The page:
Still comparatively seldom, hydrogen is produced by the electrolysis of water . Efficiencies of 70-80% are achieved. There are currently projects in which the electrolyser is supplied directly by wind turbines. Wind turbines are now disconnected on windy days with low electricity demand; instead, they could then be used for electrolysis for the production of hydrogen. In addition to the necessary amount of energy, the problem is the provision of the required water:To supply all the aircraft refueling at Frankfurt Airport with hydrogen from the electrolysis of water would require the power of 25 large-scale power plants. At the same time, the water consumption of Frankfurt would double.”
Attempts to produce hydrogen in a hydrogen bioreactor with algae via a variant of photosynthesis are currently still in the research stage.

Hydrogen storage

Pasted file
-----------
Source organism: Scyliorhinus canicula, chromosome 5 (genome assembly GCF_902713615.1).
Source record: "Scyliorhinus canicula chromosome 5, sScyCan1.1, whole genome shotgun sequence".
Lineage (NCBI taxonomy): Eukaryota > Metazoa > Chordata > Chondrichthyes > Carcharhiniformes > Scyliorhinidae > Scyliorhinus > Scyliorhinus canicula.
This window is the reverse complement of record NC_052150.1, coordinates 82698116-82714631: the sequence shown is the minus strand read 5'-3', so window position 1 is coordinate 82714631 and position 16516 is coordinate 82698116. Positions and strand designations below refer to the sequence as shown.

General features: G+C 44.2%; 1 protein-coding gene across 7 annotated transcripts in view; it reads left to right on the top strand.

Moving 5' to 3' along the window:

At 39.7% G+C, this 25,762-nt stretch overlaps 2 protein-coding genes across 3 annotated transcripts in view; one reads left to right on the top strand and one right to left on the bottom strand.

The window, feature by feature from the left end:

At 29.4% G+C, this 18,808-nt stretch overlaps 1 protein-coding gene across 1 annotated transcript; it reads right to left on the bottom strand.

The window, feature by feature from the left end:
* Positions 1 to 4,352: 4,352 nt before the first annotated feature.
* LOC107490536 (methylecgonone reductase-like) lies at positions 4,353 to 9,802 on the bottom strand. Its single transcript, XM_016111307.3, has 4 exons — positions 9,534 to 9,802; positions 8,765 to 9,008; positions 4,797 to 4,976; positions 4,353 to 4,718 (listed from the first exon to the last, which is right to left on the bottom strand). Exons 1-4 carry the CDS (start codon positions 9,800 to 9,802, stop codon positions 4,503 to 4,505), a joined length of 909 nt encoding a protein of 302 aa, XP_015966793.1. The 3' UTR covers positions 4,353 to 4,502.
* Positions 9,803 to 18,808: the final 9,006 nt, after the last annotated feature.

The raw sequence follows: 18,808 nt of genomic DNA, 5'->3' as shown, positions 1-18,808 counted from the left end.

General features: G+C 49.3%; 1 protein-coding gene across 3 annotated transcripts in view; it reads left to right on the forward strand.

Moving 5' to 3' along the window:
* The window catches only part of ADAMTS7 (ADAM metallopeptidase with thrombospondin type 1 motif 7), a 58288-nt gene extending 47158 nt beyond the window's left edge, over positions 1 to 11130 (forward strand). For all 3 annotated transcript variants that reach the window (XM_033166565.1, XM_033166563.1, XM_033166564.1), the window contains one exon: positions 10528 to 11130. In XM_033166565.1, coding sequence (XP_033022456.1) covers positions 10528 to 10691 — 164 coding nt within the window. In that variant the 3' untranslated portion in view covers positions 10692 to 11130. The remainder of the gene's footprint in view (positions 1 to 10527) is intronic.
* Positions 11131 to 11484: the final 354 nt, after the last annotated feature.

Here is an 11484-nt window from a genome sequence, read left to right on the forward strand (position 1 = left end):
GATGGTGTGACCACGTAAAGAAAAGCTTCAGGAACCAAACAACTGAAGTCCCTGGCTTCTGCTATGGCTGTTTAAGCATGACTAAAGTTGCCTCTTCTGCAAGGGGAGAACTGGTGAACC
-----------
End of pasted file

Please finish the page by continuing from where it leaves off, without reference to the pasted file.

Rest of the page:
The technical problems with the storage of hydrogen are considered solved today. Methods such as pressurized and liquid hydrogen storage and storage in metal hydrides are in commercial use. In addition, there are other methods such as storage in nanotubes or as a chemical compound ( N -Ethylcarbazol ), which are still in the development stage or in basic research.

Hydrogen station
A precondition for the widespread use of hydrogen drives is the production of the supply infrastructure. To get a nationwide network in Germany, about 1000 hydrogen refueling stations are required.

There are approximately 274 hydrogen refueling stations worldwide (as of May 2017). In Germany there are about 30, of which only 7 are publicly operated. In cooperation with Linde AG, the Daimler Group will build another 20 hydrogen refueling stations in order to initially ensure continuous connections on the north-south and east-west axes. → See also: Hydrogen highway

A hydrogen filling station costs about 1 to 1.5 million euros.